Scientists Claim to Have Confirmed Banksy's Identity With Geoprofiling
For years, there have been claims that the elusive British street artist known as Banksy is really a man named Robin Gunningham—but there was never enough evidence to prove it. Now, the BBC reports that scientists at the Queen Mary University of London have published a study that uses a geographical profiling to suggest that Gunningham and Banksy could be one and the same.
Biologist Steve Le Comber told BBC that the purpose of the study—titled "Tagging Banksy: Using Geographic Profiling to Investigate a Modern Art Mystery"—was to show how geoprofiling, a technique used primarily in criminology to locate concentrated areas of activity, could be used more broadly for other purposes. Using Banksy as a test was supposed to show how the technique finds matches based on the given data, which in this case included the locations of his murals in London and Bristol, as well as what the BBC says is "publicly available information" about Gunningham's addresses and locations he has frequented. "What I thought I would do is pull out the 10 most likely suspects, evaluate all of them and not name any," Le Comber said, "but it rapidly became apparent that there is only one serious suspect, and everyone knows who it is."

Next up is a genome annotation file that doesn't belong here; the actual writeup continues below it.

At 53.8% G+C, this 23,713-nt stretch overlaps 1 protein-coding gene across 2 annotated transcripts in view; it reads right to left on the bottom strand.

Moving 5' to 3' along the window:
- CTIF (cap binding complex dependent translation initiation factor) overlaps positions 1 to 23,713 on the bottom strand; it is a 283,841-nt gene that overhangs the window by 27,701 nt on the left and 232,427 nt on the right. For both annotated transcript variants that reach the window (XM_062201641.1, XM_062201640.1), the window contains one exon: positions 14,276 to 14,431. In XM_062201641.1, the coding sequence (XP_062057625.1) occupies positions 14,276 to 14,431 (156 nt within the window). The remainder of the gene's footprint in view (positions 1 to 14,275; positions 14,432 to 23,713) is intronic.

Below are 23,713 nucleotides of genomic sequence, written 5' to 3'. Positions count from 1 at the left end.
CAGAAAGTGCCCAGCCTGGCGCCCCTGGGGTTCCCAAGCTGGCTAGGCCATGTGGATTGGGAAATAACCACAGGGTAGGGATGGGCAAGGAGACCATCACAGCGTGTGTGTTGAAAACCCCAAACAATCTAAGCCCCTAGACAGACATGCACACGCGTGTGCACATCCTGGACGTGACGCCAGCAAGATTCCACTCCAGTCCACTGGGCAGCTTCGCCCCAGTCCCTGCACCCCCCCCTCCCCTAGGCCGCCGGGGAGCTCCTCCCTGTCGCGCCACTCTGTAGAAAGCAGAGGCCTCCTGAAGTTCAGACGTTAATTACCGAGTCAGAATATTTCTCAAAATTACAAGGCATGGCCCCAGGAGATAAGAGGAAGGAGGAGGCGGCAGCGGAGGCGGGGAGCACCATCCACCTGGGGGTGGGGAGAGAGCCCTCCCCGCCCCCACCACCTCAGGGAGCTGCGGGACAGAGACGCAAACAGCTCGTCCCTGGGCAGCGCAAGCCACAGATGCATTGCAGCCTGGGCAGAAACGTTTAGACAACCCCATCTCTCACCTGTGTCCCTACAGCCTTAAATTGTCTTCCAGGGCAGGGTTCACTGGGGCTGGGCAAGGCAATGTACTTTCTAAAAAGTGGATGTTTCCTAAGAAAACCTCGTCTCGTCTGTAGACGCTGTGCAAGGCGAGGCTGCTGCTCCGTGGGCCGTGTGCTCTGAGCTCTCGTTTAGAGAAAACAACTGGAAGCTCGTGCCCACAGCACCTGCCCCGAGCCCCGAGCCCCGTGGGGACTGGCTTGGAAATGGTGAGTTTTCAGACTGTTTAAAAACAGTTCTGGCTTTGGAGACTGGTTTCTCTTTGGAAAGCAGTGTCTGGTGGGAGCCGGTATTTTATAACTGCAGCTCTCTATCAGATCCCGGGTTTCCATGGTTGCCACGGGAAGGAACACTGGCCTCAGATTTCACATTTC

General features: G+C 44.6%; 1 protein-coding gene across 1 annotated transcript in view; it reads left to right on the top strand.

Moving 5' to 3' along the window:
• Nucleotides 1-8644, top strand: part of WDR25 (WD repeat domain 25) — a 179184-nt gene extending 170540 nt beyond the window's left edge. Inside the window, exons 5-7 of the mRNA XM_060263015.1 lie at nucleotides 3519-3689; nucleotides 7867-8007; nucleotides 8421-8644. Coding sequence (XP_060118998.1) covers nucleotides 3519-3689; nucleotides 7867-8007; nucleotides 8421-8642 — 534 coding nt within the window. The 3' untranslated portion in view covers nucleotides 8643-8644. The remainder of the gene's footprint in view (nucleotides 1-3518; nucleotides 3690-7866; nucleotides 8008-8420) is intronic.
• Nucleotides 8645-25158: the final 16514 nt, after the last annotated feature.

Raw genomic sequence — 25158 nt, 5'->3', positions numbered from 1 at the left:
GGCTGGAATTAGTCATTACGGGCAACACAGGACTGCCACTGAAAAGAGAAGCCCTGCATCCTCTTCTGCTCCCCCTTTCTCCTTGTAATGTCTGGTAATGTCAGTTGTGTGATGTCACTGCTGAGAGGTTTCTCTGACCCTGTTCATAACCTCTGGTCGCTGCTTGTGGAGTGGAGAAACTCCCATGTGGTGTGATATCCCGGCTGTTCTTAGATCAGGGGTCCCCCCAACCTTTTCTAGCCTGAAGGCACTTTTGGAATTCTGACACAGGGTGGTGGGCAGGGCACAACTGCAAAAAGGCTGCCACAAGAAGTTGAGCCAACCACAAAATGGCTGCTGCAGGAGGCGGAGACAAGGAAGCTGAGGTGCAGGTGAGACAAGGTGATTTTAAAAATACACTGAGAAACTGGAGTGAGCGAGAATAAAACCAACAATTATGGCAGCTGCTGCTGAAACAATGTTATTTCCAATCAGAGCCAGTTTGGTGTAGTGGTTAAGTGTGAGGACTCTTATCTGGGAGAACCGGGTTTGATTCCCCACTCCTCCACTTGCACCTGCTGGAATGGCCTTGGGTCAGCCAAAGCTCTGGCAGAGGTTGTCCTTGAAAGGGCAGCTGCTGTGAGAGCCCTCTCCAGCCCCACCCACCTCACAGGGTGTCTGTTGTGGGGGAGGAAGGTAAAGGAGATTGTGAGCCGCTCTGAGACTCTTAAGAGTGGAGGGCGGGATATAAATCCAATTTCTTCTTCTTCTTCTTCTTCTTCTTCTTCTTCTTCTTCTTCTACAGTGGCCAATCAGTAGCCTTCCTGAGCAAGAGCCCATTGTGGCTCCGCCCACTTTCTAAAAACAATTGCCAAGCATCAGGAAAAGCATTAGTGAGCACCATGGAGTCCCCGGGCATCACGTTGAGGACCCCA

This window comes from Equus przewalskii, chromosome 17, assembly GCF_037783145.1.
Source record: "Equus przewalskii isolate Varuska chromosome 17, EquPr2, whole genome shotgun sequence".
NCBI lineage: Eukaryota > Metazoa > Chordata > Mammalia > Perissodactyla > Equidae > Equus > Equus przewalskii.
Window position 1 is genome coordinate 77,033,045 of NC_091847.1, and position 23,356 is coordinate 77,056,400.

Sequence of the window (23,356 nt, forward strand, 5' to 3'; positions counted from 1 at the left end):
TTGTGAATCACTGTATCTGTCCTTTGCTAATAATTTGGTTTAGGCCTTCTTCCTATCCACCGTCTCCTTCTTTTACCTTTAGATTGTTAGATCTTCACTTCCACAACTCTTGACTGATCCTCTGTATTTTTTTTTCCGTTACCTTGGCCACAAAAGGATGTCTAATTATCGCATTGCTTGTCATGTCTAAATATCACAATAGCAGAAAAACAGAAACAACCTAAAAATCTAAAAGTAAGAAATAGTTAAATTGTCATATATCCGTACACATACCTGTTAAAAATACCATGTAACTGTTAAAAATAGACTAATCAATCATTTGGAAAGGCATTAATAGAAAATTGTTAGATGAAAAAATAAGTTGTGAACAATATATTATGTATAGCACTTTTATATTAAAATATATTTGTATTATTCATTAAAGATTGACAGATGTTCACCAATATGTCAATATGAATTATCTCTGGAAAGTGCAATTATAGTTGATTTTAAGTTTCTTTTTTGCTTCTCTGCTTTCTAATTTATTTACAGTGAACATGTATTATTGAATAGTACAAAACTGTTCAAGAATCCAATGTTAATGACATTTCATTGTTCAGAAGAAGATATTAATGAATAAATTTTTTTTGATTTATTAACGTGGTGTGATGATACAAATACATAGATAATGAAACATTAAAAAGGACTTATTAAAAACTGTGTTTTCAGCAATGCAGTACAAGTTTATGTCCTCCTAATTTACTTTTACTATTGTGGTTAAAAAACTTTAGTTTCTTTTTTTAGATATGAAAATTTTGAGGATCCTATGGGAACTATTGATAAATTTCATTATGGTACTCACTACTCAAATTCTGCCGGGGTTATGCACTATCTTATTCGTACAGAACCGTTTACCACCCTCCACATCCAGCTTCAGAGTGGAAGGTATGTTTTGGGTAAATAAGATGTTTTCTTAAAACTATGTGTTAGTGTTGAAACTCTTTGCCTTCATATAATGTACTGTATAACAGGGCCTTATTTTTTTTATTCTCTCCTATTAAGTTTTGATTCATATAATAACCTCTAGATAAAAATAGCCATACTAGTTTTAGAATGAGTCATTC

According to The Independent, the release of study was delayed by Banksy's lawyers, who contacted the school with "concerns over how the study ... would be promoted." Now that the study has been published, reactions to it and to the ongoing search for Banksy have been swift. "The #media just don't get it," street artist Plastic Jesus wrote on Instagram. "No one (apart from them) gives a f*** who Banksy is. His genius is in his work and not his persona. Why the witch hunt for an artist who is adding to culture, society and art."